Re: Manifest MIME type (detailed review of Offline Web applications)

On 10/3/07, Simon Pieters <> wrote:
> (This is part of my detailed review of Offline Web applications.)
> The spec says:
>    Manifests must be served using the text/cache-manifest MIME type.
> What is the advantage of using text/cache-manifest over text/plain?

Because the text/plain specification doesn't reference the HTML 5 specification.

> I think using text/cache-manifest has the following problems:
>    * Servers don't have a file extension that maps to text/cache-manifest,
>      so manifests are likely to end up being mislabeled as text/plain or
>      text/html, which in turn makes browsers that ignore the Content-Type
>      work with more content than browsers that honor it. (This is also why
>      it would be a bad idea to introduce a new MIME type for XBL.)

By that reasoning, we better just stop with new media types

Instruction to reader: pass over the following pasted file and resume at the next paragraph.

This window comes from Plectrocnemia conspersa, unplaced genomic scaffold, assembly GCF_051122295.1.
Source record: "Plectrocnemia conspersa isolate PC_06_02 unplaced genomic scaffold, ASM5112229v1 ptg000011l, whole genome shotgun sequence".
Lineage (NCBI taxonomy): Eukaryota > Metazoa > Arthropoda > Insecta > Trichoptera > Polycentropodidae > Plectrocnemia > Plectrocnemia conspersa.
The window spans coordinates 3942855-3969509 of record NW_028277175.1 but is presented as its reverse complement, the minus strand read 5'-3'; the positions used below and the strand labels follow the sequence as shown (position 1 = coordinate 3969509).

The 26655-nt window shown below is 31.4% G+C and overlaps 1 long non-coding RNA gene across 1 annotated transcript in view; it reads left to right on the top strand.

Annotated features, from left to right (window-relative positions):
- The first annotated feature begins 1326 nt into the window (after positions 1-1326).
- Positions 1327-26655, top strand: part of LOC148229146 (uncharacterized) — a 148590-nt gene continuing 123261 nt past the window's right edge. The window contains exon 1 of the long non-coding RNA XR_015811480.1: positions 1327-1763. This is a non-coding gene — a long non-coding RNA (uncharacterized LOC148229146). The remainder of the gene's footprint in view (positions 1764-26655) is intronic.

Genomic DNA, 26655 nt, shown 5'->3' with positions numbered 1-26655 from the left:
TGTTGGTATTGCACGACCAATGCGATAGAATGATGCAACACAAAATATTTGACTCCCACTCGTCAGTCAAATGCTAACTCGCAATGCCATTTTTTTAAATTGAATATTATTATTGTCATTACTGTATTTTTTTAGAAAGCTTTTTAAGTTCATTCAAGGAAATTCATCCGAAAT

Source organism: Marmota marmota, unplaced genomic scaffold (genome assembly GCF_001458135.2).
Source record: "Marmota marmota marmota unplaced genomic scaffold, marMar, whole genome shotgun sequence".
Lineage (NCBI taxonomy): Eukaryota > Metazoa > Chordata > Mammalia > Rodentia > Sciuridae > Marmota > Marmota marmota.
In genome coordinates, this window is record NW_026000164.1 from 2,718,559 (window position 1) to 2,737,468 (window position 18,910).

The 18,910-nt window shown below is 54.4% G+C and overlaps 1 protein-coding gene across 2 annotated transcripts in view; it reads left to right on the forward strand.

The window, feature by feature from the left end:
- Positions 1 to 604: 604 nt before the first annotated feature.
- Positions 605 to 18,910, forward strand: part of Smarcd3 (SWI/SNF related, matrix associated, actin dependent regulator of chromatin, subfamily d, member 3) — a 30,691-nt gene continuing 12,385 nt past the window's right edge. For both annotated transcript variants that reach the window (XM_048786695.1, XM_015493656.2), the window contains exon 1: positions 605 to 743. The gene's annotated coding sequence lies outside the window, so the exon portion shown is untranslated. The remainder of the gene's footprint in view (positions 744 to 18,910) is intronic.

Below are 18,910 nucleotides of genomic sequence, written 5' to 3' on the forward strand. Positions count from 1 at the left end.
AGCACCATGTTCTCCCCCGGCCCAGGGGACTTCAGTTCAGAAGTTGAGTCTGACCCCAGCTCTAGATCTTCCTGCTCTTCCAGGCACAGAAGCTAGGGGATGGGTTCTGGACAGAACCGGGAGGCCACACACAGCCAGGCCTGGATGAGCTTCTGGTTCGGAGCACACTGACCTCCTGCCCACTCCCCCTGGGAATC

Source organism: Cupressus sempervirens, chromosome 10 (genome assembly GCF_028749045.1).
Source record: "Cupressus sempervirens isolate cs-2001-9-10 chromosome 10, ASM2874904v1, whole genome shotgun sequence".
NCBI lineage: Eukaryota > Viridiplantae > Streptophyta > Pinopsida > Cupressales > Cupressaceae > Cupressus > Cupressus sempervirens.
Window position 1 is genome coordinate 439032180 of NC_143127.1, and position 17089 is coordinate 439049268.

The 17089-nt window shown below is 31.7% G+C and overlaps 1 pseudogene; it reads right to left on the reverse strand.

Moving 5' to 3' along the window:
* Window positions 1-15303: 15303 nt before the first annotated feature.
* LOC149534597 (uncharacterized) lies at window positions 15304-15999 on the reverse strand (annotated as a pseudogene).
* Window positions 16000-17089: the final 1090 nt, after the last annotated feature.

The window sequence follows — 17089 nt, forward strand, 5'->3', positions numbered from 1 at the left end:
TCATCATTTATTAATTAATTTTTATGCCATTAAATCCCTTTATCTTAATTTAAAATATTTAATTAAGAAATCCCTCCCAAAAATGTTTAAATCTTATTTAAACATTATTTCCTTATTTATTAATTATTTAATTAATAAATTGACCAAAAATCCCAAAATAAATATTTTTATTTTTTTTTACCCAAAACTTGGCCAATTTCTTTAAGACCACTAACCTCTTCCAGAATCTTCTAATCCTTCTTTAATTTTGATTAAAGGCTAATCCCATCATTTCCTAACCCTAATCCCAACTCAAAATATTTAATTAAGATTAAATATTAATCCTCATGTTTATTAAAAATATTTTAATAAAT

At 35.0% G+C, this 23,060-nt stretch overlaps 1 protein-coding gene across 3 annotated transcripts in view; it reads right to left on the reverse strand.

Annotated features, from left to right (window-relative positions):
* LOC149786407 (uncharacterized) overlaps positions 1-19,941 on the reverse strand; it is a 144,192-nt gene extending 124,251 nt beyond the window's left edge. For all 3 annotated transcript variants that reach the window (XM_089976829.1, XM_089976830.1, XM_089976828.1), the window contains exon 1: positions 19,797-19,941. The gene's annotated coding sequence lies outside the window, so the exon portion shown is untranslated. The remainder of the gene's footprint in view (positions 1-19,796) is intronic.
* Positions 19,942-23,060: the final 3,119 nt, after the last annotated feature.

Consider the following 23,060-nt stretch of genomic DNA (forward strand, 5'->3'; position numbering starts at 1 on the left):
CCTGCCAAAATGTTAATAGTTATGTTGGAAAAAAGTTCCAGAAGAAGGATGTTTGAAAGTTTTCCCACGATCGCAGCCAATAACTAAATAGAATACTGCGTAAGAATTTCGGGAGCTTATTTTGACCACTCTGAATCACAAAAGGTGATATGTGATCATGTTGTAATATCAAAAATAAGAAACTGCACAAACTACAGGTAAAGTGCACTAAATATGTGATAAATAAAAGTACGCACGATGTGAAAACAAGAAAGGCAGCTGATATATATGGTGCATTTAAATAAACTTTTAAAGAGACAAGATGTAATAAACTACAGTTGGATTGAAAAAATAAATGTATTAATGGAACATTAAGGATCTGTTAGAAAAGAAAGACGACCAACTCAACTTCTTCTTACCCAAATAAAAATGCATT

altogether.  Freeze the registry! 8-P

The Apache mime.types file is kept up to date with the IANA media type
registry, and is used to seed many Web servers.  It is indeed possible
to roll out new media types over time.

>    * If you try to view a manifest in a browser, then if it was
>      text/cache-manifest existing browsers will promt the user to download
>      the file instead of just viewing it directly. This is not a biggie but
>      sucks for Web app developers and might make them to rather label
>      manifests as text/plain.

That's silly behaviour.  User agents are licensed to interpret unknown
text/* types as text/plain, so I see no reason for a "save as" dialog.
 More importantly though, I don't expect many folks will be clicking
on links to cache manifests.

Mark Baker.  Ottawa, Ontario, CANADA.
Coactus; Web-inspired integration strategies

Received on Wednesday, 3 October 2007 18:28:18 UTC